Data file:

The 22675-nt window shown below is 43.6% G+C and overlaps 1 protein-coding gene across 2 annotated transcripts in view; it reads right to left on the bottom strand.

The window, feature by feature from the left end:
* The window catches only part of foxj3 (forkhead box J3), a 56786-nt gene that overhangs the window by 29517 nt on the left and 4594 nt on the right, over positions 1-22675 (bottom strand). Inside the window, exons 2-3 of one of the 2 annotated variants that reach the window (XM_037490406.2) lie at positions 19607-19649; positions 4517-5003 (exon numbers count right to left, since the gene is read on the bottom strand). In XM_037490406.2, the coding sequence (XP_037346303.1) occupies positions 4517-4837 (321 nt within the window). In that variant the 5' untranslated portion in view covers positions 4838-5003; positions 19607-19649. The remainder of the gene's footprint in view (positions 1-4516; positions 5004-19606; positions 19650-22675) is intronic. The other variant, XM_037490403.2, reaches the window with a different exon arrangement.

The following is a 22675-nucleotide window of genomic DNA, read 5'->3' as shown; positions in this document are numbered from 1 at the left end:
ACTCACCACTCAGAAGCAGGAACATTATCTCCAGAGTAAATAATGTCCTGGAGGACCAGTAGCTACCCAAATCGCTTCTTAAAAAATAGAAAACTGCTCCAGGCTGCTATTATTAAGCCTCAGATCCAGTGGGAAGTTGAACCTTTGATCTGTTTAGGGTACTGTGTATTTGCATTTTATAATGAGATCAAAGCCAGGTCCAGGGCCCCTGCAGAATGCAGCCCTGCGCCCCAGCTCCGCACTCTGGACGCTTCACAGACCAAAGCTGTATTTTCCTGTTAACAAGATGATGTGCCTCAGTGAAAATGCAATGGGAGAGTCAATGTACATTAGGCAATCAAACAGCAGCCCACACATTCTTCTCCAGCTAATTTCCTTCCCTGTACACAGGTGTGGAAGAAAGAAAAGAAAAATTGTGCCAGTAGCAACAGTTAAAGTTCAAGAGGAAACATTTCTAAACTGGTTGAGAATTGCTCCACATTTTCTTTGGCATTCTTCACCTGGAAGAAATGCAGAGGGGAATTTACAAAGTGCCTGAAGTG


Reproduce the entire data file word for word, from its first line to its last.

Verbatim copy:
The 22675-nt window shown below is 43.6% G+C and overlaps 1 protein-coding gene across 2 annotated transcripts in view; it reads right to left on the bottom strand.

The window, feature by feature from the left end:
* The window catches only part of foxj3 (forkhead box J3), a 56786-nt gene that overhangs the window by 29517 nt on the left and 4594 nt on the right, over positions 1-22675 (bottom strand). Inside the window, exons 2-3 of one of the 2 annotated variants that reach the window (XM_037490406.2) lie at positions 19607-19649; positions 4517-5003 (exon numbers count right to left, since the gene is read on the bottom strand). In XM_037490406.2, the coding sequence (XP_037346303.1) occupies positions 4517-4837 (321 nt within the window). In that variant the 5' untranslated portion in view covers positions 4838-5003; positions 19607-19649. The remainder of the gene's footprint in view (positions 1-4516; positions 5004-19606; positions 19650-22675) is intronic. The other variant, XM_037490403.2, reaches the window with a different exon arrangement.

The following is a 22675-nucleotide window of genomic DNA, read 5'->3' as shown; positions in this document are numbered from 1 at the left end:
ACTCACCACTCAGAAGCAGGAACATTATCTCCAGAGTAAATAATGTCCTGGAGGACCAGTAGCTACCCAAATCGCTTCTTAAAAAATAGAAAACTGCTCCAGGCTGCTATTATTAAGCCTCAGATCCAGTGGGAAGTTGAACCTTTGATCTGTTTAGGGTACTGTGTATTTGCATTTTATAATGAGATCAAAGCCAGGTCCAGGGCCCCTGCAGAATGCAGCCCTGCGCCCCAGCTCCGCACTCTGGACGCTTCACAGACCAAAGCTGTATTTTCCTGTTAACAAGATGATGTGCCTCAGTGAAAATGCAATGGGAGAGTCAATGTACATTAGGCAATCAAACAGCAGCCCACACATTCTTCTCCAGCTAATTTCCTTCCCTGTACACAGGTGTGGAAGAAAGAAAAGAAAAATTGTGCCAGTAGCAACAGTTAAAGTTCAAGAGGAAACATTTCTAAACTGGTTGAGAATTGCTCCACATTTTCTTTGGCATTCTTCACCTGGAAGAAATGCAGAGGGGAATTTACAAAGTGCCTGAAGTG